Pfizer’s released Mood ivator in the US, an mHealth service to help motivate and encourage adults with depression. Patients can use it to track and export their mood and goal progress. Its data’s in easy-to-read charts that can be shared with doctors to inform care decisions. The app’s designed to complement patients’ treatments. Tracking mood, setting goals and establishing to support daily living are all features. It

Moodivator’s free and available for iPhones from the Apple App Store. It could help millions of Africans.

mHealth and its apps might be smart at diagnosis, but doctors are smarter. A study by a team from Harvard, Boston and Washington, in the Journal of the American Medical Association compared doctors’ diagnostic accuracy with symptom checker algorithms that people can use instead of visiting their doctors.

A cohort of 234 doctors had better results than symptom checkers by a score of 84% for the initial diagnosis compared to 51% for the apps. The overall score put the doctors ahead by about two to one for 45 clinical vignettes of hypothetical patients. About 90% of the doctors were trained in internal medicine, with 52% fellows or in residency.

A report from the US National Academies Health and Medicine Division builds on two ground breaking reports from the Institute of Medicine, To Err is Human: Building a Safer Health System and Crossing the Quality Chasm: A New Health System for the 21st Century. They found that diagnosis and diagnostic errors have been unappreciated in efforts to improve healthcare quality and safety.

The latest comparative study of doctors and apps aim to test eHealth’s potential for improvement. It doesn’t look like it. The findings are crucial for eHealth investment decisions for self-diagnosis as means of expanding healthcare access. It seems that eHealth gains for better diagnoses are elusive goals.

Why is it that lots of mobilists spend hours a day using some apps, but not much on mHealth? Could it be that mHealth isn’t good enough at its psychology? In a park recently, as in now in many other parks, lots of young people were wandering around from tree to tree, seemingly aimlessly, but playing Pokemon. Trees are good for health, but no mHealthers were in the crowd.

While technical imagination and usability are essential for app’s success, many commercial apps are relying on behaviourism, a branch of psychology from B F Skinner in the 1930s. Originating from his stimulus, response and reward using rats and boxes with mazes, levers and food, it’s taken on a new role by B J Fogg as behavioural design. Both are based on the theory that environment can shape behaviour.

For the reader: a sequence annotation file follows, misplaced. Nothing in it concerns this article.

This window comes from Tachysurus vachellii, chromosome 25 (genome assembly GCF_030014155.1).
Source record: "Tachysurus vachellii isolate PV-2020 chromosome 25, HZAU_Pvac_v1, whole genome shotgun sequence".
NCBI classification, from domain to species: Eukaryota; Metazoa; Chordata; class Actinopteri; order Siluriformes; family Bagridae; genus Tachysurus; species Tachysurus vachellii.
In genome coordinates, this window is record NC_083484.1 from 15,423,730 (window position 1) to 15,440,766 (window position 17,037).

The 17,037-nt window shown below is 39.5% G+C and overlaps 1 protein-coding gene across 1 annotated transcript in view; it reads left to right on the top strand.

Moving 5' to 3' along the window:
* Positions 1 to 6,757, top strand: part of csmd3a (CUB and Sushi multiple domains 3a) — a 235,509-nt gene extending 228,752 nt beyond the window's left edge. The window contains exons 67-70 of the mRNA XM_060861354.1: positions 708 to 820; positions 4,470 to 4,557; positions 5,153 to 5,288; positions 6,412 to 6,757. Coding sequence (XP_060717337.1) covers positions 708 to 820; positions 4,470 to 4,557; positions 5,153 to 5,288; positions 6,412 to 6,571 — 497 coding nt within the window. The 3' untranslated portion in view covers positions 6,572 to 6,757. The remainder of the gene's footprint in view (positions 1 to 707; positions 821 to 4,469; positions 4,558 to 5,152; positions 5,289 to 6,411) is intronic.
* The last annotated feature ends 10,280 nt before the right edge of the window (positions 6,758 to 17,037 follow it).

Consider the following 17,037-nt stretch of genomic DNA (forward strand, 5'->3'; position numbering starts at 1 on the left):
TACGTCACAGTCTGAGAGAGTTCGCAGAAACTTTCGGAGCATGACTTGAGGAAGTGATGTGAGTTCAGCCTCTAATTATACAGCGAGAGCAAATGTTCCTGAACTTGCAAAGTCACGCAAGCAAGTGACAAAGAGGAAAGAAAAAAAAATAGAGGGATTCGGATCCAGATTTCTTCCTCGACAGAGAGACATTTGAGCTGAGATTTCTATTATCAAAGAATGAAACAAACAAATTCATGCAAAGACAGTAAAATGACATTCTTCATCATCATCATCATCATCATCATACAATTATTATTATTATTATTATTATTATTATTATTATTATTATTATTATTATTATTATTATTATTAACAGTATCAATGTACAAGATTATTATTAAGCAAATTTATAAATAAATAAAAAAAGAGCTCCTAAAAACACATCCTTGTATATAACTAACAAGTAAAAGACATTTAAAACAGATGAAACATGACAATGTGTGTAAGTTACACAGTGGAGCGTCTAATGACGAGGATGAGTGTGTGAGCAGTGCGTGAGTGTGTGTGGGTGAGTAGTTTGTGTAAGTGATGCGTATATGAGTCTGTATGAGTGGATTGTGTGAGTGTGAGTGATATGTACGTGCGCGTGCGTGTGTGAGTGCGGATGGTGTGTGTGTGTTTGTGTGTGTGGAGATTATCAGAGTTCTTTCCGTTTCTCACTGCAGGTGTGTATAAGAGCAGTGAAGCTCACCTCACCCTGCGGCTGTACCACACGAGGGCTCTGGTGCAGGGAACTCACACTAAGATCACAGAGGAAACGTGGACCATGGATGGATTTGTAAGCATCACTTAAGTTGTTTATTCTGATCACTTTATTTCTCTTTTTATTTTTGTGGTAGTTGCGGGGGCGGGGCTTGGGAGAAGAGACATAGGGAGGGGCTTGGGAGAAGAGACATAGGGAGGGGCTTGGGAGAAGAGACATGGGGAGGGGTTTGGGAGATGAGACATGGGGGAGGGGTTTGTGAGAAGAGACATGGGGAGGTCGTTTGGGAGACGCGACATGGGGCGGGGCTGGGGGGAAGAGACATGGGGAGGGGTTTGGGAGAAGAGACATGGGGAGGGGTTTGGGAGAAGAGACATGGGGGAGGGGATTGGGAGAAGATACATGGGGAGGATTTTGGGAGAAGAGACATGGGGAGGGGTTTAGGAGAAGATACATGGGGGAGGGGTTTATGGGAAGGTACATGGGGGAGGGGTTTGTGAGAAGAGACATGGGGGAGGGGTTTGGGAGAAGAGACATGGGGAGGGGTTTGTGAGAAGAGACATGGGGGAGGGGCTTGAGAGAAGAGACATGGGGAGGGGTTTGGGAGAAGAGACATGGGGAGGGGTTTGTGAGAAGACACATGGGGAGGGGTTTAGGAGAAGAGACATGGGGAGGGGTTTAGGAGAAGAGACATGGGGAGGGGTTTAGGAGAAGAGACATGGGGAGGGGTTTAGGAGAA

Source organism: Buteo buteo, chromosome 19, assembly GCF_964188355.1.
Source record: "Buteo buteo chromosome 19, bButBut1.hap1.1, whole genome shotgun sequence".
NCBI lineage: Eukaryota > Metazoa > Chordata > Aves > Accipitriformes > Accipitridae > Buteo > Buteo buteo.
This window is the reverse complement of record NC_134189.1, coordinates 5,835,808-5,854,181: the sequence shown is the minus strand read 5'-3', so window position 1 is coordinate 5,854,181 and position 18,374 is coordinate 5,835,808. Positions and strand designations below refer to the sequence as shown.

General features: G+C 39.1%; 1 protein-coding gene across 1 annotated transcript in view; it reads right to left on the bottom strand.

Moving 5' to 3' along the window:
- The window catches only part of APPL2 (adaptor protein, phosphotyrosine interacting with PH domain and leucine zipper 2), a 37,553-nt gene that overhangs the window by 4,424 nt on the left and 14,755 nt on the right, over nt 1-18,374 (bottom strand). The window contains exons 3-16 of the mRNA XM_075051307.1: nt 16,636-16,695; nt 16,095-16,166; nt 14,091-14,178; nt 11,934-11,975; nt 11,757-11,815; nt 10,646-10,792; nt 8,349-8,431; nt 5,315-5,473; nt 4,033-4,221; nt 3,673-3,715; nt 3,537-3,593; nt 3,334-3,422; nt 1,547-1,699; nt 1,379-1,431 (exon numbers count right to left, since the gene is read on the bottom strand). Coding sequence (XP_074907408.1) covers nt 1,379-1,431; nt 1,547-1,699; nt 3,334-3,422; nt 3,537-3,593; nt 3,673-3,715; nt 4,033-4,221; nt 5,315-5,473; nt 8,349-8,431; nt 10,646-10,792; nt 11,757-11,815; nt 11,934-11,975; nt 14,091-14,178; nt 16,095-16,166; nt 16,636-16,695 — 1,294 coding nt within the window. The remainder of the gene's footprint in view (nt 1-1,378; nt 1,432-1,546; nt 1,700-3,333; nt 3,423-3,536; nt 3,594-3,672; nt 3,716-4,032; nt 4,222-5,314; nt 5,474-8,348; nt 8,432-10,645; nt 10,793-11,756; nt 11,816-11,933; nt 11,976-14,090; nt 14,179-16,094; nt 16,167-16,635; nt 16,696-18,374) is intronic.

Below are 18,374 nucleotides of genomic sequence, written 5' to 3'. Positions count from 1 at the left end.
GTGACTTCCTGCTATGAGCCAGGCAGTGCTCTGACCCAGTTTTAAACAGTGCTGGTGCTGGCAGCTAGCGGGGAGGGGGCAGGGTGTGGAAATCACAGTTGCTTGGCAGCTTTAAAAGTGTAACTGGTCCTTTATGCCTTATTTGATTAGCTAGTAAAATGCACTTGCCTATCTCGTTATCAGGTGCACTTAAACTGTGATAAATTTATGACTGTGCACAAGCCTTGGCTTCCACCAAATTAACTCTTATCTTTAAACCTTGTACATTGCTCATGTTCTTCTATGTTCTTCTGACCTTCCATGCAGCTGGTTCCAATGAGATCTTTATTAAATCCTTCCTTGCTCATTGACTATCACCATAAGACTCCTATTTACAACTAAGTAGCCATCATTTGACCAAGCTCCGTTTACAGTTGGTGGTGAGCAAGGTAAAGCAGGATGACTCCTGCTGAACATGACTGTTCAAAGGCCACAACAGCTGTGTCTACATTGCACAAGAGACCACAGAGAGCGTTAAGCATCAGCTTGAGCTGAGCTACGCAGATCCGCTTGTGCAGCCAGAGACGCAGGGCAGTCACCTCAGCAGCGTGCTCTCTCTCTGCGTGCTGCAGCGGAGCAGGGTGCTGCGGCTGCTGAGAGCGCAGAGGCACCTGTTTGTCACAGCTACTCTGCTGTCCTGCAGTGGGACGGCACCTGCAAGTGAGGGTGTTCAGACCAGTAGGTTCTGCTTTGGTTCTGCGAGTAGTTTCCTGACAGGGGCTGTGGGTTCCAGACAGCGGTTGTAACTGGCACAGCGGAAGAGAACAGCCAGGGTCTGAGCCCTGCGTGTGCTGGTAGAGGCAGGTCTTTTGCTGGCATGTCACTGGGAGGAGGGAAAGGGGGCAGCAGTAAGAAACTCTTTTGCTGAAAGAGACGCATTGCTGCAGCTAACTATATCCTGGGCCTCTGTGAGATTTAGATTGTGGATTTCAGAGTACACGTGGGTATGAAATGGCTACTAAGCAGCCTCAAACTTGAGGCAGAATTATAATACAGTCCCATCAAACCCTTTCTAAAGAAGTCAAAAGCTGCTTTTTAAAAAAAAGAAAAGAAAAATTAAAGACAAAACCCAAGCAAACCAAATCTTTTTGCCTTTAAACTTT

An article in The Economists 1843 magazine says that designing the right box, and hey presto, behaviour’s controlled. The old, bad joke was what’s the difference between magicians and psychologists? Magicians pull rabbits out of hats, psychologists pull habits out of rats. Now, they’re putting habits into app users. Fogg found that people spent longer using computers if the computers had previously been helpful to them. The implication’s that apps can be designed using psychology so people will use them when they may not have done.

It’s Computers as Persuasive Technologies (captology), and now embedded into daily life rom Fogg’s laboratory at Stanford University’s Persuasive Technology Laboratory. This behavioural design model sets out to hack people and exploit their human instincts, quirks and frailties. The goal’s to supplement motivation and persuasion with a more effective option of making behaviour easier. When motivation’s high or behaviour’s easy, users respond to simple trigger, such as vibrating phones. Well-designed, called hot, triggers find users at exactly the time they’re ready to burst into action. They put hot triggers in the path of motivated users. 

The challenge for mHealth developers’s to design hot triggers instead of just mundane triggers to appeal to users’ emotions in their computer transactions. This isn’t new. Fogg’s theory dates back a long time before social media invaded the world. Nir Eyal’s added to it since. His book Hooked, he sees hot triggers as internal factors, not internal as Fogg does, so apps succeed when they meet people’s basic emotional needs and unthinking choices before users are consciously aware of them.  Tristan Harris, a former Google employee after Google bought his start-up and his app Apture, calls this “Whoever designs the menu controls the choices.”

Africa’s health systems can benefit by assessing their mHealth apps for effective hot triggers and technical prowess to ensure they’ll maximise benefits. For such a significant investment, it’s essential they‘re effective. They also should ensure that hot triggers are ethical, not just medically, but constitutionally. Borrowing from magic, the hot trigger Genie’s already out of the bottle. Africa’s health systems need to make sure it work well for everybody.